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Coronavirus: Test the testing and if it fails, fix it — fast

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Dr Michael Kahn is Extraordinary Professor in the Centre for Research on Evaluation, Science and Technology at Stellenbosch University, and a member of the DST-NRF Centre of Excellence in Scientometrics and Science Policy. Michael Gering is a strategy consultant and has consulted in a variety of industries both in South Africa and in Europe. He has a PhD in theoretical physics and an MBA from the Open Business School.

The big issues facing our country are not illegal cigarettes, when we can exercise, or whether we can get warm food at the supermarket. The big issues are how to drive the reproduction rate of the virus below one. One part of the solution is the good practice of hygiene, physical distancing and masking up. The other part is testing, tracing, isolation, and hotspot management.

Shortly after the Berlin wall fell, one of us was asked to meet with the top managers of a Trabant plant. The parking lot was full of trabbies with faults rendering them unfit for market. As far as the factory manager was concerned, they were made to spec. He had achieved the targets that he was set. But they did not fulfil the basic requirement of an automobile. They did not work.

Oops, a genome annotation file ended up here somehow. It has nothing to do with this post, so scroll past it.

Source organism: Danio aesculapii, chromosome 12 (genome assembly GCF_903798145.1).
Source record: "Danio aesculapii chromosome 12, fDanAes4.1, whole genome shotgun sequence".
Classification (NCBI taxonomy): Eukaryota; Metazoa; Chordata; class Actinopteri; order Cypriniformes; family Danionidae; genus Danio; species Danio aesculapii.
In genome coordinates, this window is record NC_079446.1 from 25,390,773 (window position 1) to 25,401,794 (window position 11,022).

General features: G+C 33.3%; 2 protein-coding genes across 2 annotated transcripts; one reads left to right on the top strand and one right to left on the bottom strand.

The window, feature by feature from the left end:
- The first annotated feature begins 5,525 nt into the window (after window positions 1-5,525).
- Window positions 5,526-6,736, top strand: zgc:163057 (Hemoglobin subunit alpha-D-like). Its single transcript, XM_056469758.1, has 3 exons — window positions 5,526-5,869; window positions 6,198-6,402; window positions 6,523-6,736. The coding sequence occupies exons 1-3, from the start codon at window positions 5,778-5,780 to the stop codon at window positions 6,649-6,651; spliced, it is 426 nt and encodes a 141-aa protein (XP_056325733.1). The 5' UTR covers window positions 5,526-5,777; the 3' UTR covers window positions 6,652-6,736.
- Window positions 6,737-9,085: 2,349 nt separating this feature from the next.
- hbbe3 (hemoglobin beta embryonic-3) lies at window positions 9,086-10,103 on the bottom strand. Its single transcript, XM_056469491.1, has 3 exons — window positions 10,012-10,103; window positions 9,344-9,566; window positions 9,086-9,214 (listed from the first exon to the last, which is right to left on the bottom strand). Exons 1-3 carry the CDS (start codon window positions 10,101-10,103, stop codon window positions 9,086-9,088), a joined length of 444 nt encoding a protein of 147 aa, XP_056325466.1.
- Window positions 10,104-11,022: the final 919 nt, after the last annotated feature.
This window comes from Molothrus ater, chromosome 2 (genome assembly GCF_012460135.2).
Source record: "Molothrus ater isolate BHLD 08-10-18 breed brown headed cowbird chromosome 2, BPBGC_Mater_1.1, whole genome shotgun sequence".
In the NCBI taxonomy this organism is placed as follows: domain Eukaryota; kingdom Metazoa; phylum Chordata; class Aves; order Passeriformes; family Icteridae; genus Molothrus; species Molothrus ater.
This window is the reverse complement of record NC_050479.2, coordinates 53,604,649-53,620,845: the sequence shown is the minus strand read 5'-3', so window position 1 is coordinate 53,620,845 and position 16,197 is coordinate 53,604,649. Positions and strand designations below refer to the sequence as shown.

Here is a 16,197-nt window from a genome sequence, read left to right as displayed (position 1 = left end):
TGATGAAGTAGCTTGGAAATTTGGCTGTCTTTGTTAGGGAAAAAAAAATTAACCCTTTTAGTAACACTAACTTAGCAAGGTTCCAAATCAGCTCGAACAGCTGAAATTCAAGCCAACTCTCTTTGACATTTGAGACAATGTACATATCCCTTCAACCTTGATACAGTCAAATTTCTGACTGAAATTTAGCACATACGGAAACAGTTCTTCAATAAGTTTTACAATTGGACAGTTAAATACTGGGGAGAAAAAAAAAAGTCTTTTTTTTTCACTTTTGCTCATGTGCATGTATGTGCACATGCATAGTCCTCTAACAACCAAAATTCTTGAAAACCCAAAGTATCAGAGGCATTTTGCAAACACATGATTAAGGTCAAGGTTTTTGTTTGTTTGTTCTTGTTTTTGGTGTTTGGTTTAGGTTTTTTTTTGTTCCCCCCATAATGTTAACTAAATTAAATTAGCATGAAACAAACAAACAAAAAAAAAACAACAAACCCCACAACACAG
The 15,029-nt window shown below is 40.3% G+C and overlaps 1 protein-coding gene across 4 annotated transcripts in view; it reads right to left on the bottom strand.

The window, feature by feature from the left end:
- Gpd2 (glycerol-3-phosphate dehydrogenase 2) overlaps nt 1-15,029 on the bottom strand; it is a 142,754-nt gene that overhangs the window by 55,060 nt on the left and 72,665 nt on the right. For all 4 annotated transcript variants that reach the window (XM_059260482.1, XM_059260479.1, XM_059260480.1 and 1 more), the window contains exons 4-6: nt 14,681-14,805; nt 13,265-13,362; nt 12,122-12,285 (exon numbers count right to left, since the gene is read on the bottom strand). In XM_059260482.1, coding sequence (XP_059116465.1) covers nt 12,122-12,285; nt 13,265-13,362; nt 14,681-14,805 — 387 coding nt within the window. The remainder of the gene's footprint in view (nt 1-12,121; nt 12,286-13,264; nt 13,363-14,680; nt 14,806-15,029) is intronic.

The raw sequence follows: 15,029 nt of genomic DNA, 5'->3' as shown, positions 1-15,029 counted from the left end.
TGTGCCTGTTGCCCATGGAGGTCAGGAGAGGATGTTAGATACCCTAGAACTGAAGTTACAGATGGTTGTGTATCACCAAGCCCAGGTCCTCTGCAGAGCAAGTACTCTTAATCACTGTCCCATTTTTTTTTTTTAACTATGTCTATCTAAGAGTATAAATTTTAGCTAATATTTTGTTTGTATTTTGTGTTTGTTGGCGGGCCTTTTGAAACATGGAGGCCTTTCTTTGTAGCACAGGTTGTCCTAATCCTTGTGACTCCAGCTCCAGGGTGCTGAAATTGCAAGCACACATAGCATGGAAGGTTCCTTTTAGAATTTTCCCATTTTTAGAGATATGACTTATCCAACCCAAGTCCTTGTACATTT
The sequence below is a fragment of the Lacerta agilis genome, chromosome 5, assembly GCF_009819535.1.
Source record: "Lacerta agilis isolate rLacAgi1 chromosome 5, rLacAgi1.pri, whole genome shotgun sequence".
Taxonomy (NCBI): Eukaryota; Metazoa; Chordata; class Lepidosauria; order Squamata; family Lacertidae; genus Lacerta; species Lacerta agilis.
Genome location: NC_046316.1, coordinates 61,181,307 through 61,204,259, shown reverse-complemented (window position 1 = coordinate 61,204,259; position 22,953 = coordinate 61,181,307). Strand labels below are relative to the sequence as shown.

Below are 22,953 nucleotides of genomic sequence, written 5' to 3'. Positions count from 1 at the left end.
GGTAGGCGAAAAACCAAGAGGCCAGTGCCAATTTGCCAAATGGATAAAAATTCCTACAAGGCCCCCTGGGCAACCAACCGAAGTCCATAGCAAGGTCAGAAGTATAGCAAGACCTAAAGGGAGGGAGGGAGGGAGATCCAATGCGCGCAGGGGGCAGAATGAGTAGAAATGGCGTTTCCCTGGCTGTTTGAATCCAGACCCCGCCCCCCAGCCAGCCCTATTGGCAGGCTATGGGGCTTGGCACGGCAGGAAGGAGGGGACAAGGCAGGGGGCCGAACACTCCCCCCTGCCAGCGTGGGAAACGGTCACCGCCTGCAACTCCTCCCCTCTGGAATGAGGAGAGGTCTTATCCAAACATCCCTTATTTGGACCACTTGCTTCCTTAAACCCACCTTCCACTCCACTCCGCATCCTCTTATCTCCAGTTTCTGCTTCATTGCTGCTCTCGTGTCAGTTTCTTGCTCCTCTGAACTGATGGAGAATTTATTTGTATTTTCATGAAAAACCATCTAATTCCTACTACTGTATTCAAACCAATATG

Recently there was a report of a taxi driver in the Western Cape, driving passengers after testing positive for Covid-19. There was, of course, the immediate outrage. The driver was to be charged with attempted murder. 

Less conspicuous in the article were the dates. The man was tested on 30 April. But he was only informed of his status on 6 May. Was he under mandatory quarantine? We don’t know. The time lag between test and result is a crucial variable in attempts at managing the pandemic.

The Covid virus is believed to be most contagious in the first few days prior to showing symptoms. The days between the test and the result might well have been as problematic as the much later action, the action which has resulted in a charge of attempted murder.

Let’s compare this with the process in Wuhan, where timeous testing was the key to the lifting of lockdown. Anecdotally anyone entering or leaving a building was screened for temperature. If they tested positive, they were immediately taken to a dedicated facility and their lungs were CT scanned. In our country, CT scan turnaround times are at best several hours. But by targeting lungs only, Wuhan radiographers, working with radiologists, were able to reduce the process to minutes. A positive CT scan then led to swab testing with the patients waiting for roughly four hours, all the while in quarantine. Positive swab results led to immediate treatment and contact tracing. In Wuhan, contact tracing has reduced new cases to all but zero. This narrative is based on the early February on-site report of Dr Bruce Aylward for the WHO.